SG: Long story short? “Covenant” never happened. I decided to try my hand at screenwriting since I had such a bad first experience. I realized quickly that even with the best of friends, partnerships can be very difficult to maintain. One night I posted a snippet from one of my screenplays on a blog and tweeted the link. I never expected to get a reaction but that script reeled in one of my favorite artists to this day! Angela Zhang tweeted me and said that she liked my style and to contact her if I ever wanted to do a noir style comic. I didn’t know if this was an empty gesture, but I immediately replied that I knew just the story for us. The rest is history. Angela and I have known each other for a little over 3 years now and we have been moonlighting Gale ever since.
AZ: My big dream has been to make a long-running comic series. But I’m not a writer. As an adult, I really got into comics through the works of Craig Thompson (Blankets) and independent creators like Rich Barrett (Nathan Sorry), Lora Innes (The Dreamer) and Jason Brubaker (reMIND). The first comic that I posted online was a realistic, drama that focused on character acting, mood and atmosphere. I didn’t think anyone else would be into this kind of story until I came across Seth’s writing online. He has a knack for natural dialogue and I can imagine his character’s emotions through their words. I honestly didn’t think anything would come out of our tweets. But it was his persistence and speed that convinced me, yes, this guy wants to make a comic as much as I do.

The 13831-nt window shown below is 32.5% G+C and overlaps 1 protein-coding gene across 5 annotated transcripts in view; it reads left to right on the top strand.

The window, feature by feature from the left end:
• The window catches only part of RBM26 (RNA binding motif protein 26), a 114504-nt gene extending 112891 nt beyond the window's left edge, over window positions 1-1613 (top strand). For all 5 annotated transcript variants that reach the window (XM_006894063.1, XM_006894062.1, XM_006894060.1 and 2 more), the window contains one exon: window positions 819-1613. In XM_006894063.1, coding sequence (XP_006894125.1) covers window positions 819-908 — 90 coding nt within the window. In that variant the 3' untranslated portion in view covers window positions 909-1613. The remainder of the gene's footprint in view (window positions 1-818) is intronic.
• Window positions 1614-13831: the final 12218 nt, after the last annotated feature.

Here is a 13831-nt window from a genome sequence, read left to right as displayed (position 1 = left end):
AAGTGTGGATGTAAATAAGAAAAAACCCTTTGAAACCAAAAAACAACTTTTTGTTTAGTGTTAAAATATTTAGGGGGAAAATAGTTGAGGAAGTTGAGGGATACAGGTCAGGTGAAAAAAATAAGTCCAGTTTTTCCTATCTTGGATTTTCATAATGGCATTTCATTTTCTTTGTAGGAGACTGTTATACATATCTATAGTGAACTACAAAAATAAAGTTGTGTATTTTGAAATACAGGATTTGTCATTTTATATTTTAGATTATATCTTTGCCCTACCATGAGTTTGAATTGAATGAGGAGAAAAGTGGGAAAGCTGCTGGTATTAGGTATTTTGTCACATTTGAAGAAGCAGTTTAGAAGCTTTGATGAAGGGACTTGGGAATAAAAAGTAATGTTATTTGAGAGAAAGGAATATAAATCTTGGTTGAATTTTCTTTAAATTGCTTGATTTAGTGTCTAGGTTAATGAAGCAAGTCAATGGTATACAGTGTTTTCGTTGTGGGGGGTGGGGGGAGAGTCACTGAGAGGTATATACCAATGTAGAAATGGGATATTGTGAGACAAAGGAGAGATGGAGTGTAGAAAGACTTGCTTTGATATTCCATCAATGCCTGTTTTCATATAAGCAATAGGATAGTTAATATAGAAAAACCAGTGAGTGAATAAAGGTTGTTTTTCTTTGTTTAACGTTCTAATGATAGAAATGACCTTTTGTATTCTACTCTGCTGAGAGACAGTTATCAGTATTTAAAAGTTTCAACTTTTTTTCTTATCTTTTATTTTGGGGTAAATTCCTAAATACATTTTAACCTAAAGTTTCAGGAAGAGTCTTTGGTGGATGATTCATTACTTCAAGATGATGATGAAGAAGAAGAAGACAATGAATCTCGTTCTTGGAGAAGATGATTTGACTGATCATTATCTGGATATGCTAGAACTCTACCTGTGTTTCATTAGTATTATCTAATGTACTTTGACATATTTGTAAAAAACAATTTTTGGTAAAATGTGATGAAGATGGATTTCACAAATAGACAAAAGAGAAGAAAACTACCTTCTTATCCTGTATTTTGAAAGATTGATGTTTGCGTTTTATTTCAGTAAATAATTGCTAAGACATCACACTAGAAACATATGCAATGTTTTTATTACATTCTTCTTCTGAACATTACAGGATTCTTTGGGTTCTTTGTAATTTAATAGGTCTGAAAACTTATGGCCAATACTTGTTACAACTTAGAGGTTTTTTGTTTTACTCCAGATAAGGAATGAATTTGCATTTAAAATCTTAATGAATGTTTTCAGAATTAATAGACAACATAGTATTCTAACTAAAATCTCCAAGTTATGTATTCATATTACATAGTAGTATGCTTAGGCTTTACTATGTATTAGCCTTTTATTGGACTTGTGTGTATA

3) What is the inspiration for Gale?
SG: Oh wow! A lot! The idea of Gale, whether I knew it or not, first started to form in 10th grade when I wrote a free verse poem about a man at his father’s funeral who had obviously been murdered for some mysterious reason. The rest of the story comes from my experience with the world that I grew up in. The things I noticed that were beautiful on the outside were actually rotting on the inside. I started writing about those things you don’t introduce yourself with and immediately start talking about. Politics, civil rights, class consciousness, you name it. It’s all in Gale, in a quasi-dystopian alternate reality. I don’t intend to present my solution to these issues in Gale. In the end, it is a fictional story that will hopefully both entertain and inspire.